Hip Hot and Proud to be Roma 27. 6. 2007
The News Review:
- Hip Hot and Proud to be Roma 27. 6. 2007
- The music scene’s new groove
- At summer festivals rock around the (old) East bloc
- Roma Rappers: Pride in Czech
- San Francisco Bar Succeeds With Live Bluegrass Singalongs
- Rabbit in the Moon
Hip Hot and Proud to be Roma 27. 6. 2007
Dzeno Association – Jun 27, 2007
He sits on a wooden bench next to table cluttered with plastic cups filled with beer a backpack and two violin cases. Cigarette smoke clouds the room. Electronic music from a stage wafts into the guarded lounge marked "Backstage Gipsy. "Less than an hour before the concert Banga is not worried about going on stage. "I need to eat something warm soup or something" and he walks with a determined stride to the VIP lounge. He returns with a clear soup in a white Styrofoam bowl.
The music scene’s new groove
Jerusalem Post – Jun 27, 2007
Realizing the importance of the home studio contemporary music schools in Tel Aviv have all made classes in sequencing technology a required course for its students although schools vary on the weight they give to music technology. Muzik a relatively new music school founded in 1997 as “the DJ School for Contemporary Music” has recently developed a three-year academic program born out of the recent changes in the music industry. The approach at Muzik is that technology is not only a means to record but an indelible part of the creative act often expressed in electronic music genres such as electro punk minimal techno industrial R&B and funk metal. The school offers courses in traditional topics such as music theory orchestration and arrangement alongside courses in professional home studio creation sound design live performance software self-promotion and management. Continued1|2|3|4|Next».
At summer festivals rock around the (old) East bloc
International Herald Tribune – Jun 27, 2007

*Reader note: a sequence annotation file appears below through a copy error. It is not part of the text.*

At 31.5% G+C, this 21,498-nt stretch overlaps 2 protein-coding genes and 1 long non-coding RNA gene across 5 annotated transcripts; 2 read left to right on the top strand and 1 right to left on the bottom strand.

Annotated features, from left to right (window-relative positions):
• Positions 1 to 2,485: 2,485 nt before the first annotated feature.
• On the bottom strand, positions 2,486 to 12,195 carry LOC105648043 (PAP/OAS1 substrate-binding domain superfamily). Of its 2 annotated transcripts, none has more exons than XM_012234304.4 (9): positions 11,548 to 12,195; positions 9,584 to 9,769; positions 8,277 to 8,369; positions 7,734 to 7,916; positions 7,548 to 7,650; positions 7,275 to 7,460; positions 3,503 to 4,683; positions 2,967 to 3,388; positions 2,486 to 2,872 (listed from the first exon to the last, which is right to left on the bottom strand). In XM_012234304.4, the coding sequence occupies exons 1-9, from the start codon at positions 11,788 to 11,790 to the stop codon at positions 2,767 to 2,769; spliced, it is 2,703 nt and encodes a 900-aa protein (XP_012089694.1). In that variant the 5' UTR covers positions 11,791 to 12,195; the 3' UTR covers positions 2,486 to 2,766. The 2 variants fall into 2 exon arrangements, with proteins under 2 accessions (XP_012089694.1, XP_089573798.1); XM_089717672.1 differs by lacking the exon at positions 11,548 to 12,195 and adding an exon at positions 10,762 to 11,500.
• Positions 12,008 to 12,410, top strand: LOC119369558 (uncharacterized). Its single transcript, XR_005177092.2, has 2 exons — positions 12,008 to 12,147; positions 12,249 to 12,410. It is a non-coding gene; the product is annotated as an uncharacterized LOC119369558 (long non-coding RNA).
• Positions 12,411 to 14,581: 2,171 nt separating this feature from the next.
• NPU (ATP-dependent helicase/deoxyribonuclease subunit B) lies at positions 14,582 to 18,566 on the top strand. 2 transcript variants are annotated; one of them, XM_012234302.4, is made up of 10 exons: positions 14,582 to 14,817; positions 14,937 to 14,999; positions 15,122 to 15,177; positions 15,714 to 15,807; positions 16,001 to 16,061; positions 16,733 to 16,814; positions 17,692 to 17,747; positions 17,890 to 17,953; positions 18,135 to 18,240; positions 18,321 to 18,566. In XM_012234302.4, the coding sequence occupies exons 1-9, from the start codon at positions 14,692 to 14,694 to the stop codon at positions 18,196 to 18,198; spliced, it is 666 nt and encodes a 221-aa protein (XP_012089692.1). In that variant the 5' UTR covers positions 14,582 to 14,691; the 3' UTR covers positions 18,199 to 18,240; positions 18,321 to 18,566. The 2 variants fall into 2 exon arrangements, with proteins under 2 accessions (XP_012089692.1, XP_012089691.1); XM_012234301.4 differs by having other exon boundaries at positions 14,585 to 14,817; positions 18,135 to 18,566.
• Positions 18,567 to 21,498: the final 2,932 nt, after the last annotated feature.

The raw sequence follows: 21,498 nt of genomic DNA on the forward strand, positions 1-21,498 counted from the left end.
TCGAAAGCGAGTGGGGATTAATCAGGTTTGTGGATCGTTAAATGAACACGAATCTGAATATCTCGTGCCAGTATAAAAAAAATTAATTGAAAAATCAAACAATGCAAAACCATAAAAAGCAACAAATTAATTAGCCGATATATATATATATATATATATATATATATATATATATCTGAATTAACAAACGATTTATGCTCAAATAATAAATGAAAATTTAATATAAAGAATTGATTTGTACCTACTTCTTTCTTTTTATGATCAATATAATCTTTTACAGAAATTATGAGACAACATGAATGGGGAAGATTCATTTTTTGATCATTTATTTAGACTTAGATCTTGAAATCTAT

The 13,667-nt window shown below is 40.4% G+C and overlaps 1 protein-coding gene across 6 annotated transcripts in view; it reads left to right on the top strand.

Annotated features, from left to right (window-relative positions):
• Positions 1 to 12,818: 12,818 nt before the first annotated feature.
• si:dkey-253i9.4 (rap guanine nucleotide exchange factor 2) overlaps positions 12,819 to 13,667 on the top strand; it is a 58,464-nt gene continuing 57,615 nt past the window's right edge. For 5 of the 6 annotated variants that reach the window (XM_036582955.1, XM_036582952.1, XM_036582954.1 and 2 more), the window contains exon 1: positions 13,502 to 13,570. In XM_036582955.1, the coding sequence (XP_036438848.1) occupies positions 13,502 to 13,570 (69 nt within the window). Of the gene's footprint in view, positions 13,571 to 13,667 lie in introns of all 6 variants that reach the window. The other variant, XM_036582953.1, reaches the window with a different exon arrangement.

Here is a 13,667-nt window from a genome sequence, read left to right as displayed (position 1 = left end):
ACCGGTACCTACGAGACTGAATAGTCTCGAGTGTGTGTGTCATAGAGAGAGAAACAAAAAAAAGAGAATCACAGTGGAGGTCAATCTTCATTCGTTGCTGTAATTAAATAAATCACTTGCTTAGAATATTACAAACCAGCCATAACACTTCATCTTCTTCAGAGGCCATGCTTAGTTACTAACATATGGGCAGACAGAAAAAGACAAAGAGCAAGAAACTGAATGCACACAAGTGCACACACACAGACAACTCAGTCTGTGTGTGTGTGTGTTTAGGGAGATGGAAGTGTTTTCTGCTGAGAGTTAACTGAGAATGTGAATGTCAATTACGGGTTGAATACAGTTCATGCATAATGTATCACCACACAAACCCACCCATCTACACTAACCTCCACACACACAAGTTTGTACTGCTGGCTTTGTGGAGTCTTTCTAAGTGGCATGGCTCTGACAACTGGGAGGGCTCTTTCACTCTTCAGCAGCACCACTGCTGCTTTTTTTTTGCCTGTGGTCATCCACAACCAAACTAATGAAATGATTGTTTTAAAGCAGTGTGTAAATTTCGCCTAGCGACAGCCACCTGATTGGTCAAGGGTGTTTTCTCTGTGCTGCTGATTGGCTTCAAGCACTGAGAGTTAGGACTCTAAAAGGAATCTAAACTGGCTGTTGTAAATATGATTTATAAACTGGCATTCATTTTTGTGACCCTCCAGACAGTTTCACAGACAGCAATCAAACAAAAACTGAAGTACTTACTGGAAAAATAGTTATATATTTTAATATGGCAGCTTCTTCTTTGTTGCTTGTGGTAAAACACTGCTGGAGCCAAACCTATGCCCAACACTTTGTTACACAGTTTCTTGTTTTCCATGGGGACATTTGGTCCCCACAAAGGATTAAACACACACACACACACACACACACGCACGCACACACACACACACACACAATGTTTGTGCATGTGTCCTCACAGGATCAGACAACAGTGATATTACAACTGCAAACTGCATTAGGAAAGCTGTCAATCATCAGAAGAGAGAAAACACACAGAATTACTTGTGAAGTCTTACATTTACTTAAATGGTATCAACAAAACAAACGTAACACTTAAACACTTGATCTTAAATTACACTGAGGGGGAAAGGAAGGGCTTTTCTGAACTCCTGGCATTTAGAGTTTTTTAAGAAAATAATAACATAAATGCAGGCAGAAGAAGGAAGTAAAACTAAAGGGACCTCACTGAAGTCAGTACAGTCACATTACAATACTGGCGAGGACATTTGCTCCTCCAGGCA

For music fans in the former Eastern bloc the demise of the old regime brought about an unexpected benefit: the arrival of rock and techno music festivals on a huge scale previously reserved for May Day celebrations. More recently Western festivalgoers have begun to take notice of these concerts drawn not only by the acts but also by the alluring ticket prices and the unfettered enthusiasm of the audience. ver the next two months a half-dozen big concerts will bring international stars to countries that were once locked behind the Iron Curtain a place where rocking out was a near impossibility if not outright forbidden. In large part these festivals are considerably cheaper than their West European equivalents despite often being much larger: a ticket for the seven-day Sziget Festival in Hungary for instance is 37500 forint ($193 at 195 forint to the dollar) while the Reading festival in England clocks in at three days for £145 ($290 at $2 to the pound). Each show gets you Razorlight Nine Inch Nails Gogol Bordello and Unkle among other groups… But Sziget also includes hundreds of additional performances from the likes of Madness the Chemical Brothers Tinariwen Laurent Garnier and the Good the Bad and the Queen as well as lots of local talent. And there's an easy-to-overlook bonus: crowds here have loads of enthusiasm and precious little snark. “utside of South America I'd say that people in Eastern Europe are the most joyous crowds to play to” said Tony McGuinness one-third of Above & Beyond the electronic music superpower. “With Poland and the other countries joining the EU there's a great sense of optimism there. Whoever's on whatever DJ's playing if it's good music they love it. “Above & Beyond will have to wait until July 7 to feel the love at Creamfields Poland in Wroclaw where they will perform with the Prodigy Vitalic and a slew of other dance and electronic acts. But this week Poland kicks off its festival season on June 29 with pen'er a three-day party featuring noise-rockers Sonic Youth neo new-wavers Bloc Party and two sets (one instrumental) from the Beastie Boys all happening at the Baltic Sea port of Gdynia.